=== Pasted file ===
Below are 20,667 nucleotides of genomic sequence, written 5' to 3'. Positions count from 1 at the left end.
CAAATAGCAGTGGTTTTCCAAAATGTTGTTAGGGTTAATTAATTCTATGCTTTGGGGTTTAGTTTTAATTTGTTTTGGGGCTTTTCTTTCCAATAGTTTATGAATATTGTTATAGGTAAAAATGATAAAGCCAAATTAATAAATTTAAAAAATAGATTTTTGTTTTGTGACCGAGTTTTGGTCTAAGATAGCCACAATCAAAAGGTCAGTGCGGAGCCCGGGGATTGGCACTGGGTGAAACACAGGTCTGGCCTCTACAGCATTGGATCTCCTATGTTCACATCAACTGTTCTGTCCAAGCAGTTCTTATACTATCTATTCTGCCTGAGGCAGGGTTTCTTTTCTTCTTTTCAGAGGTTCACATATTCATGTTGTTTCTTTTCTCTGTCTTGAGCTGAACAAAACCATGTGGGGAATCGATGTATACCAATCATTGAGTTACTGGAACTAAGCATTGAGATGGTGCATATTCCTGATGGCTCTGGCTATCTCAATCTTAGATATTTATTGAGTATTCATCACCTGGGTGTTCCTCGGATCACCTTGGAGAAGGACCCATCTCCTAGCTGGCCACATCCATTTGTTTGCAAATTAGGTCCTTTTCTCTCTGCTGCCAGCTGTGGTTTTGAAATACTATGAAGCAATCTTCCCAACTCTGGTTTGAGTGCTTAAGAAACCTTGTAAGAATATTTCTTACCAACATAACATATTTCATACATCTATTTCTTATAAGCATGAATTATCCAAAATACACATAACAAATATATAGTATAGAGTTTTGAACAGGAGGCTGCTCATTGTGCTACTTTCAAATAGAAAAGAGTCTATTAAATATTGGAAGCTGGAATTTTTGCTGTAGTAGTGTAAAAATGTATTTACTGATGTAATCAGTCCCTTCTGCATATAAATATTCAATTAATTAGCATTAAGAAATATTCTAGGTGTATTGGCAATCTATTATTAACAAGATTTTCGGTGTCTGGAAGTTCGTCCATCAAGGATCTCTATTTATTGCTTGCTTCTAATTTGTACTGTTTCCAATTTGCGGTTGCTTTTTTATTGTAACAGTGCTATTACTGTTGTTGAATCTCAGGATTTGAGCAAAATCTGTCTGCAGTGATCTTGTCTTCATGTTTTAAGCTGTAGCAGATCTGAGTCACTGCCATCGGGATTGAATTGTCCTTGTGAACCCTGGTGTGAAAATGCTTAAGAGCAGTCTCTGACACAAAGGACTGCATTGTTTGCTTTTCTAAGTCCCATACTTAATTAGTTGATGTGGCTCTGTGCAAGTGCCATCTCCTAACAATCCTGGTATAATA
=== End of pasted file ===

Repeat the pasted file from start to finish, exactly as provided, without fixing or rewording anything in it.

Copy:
Below are 20,667 nucleotides of genomic sequence, written 5' to 3'. Positions count from 1 at the left end.
CAAATAGCAGTGGTTTTCCAAAATGTTGTTAGGGTTAATTAATTCTATGCTTTGGGGTTTAGTTTTAATTTGTTTTGGGGCTTTTCTTTCCAATAGTTTATGAATATTGTTATAGGTAAAAATGATAAAGCCAAATTAATAAATTTAAAAAATAGATTTTTGTTTTGTGACCGAGTTTTGGTCTAAGATAGCCACAATCAAAAGGTCAGTGCGGAGCCCGGGGATTGGCACTGGGTGAAACACAGGTCTGGCCTCTACAGCATTGGATCTCCTATGTTCACATCAACTGTTCTGTCCAAGCAGTTCTTATACTATCTATTCTGCCTGAGGCAGGGTTTCTTTTCTTCTTTTCAGAGGTTCACATATTCATGTTGTTTCTTTTCTCTGTCTTGAGCTGAACAAAACCATGTGGGGAATCGATGTATACCAATCATTGAGTTACTGGAACTAAGCATTGAGATGGTGCATATTCCTGATGGCTCTGGCTATCTCAATCTTAGATATTTATTGAGTATTCATCACCTGGGTGTTCCTCGGATCACCTTGGAGAAGGACCCATCTCCTAGCTGGCCACATCCATTTGTTTGCAAATTAGGTCCTTTTCTCTCTGCTGCCAGCTGTGGTTTTGAAATACTATGAAGCAATCTTCCCAACTCTGGTTTGAGTGCTTAAGAAACCTTGTAAGAATATTTCTTACCAACATAACATATTTCATACATCTATTTCTTATAAGCATGAATTATCCAAAATACACATAACAAATATATAGTATAGAGTTTTGAACAGGAGGCTGCTCATTGTGCTACTTTCAAATAGAAAAGAGTCTATTAAATATTGGAAGCTGGAATTTTTGCTGTAGTAGTGTAAAAATGTATTTACTGATGTAATCAGTCCCTTCTGCATATAAATATTCAATTAATTAGCATTAAGAAATATTCTAGGTGTATTGGCAATCTATTATTAACAAGATTTTCGGTGTCTGGAAGTTCGTCCATCAAGGATCTCTATTTATTGCTTGCTTCTAATTTGTACTGTTTCCAATTTGCGGTTGCTTTTTTATTGTAACAGTGCTATTACTGTTGTTGAATCTCAGGATTTGAGCAAAATCTGTCTGCAGTGATCTTGTCTTCATGTTTTAAGCTGTAGCAGATCTGAGTCACTGCCATCGGGATTGAATTGTCCTTGTGAACCCTGGTGTGAAAATGCTTAAGAGCAGTCTCTGACACAAAGGACTGCATTGTTTGCTTTTCTAAGTCCCATACTTAATTAGTTGATGTGGCTCTGTGCAAGTGCCATCTCCTAACAATCCTGGTATAATA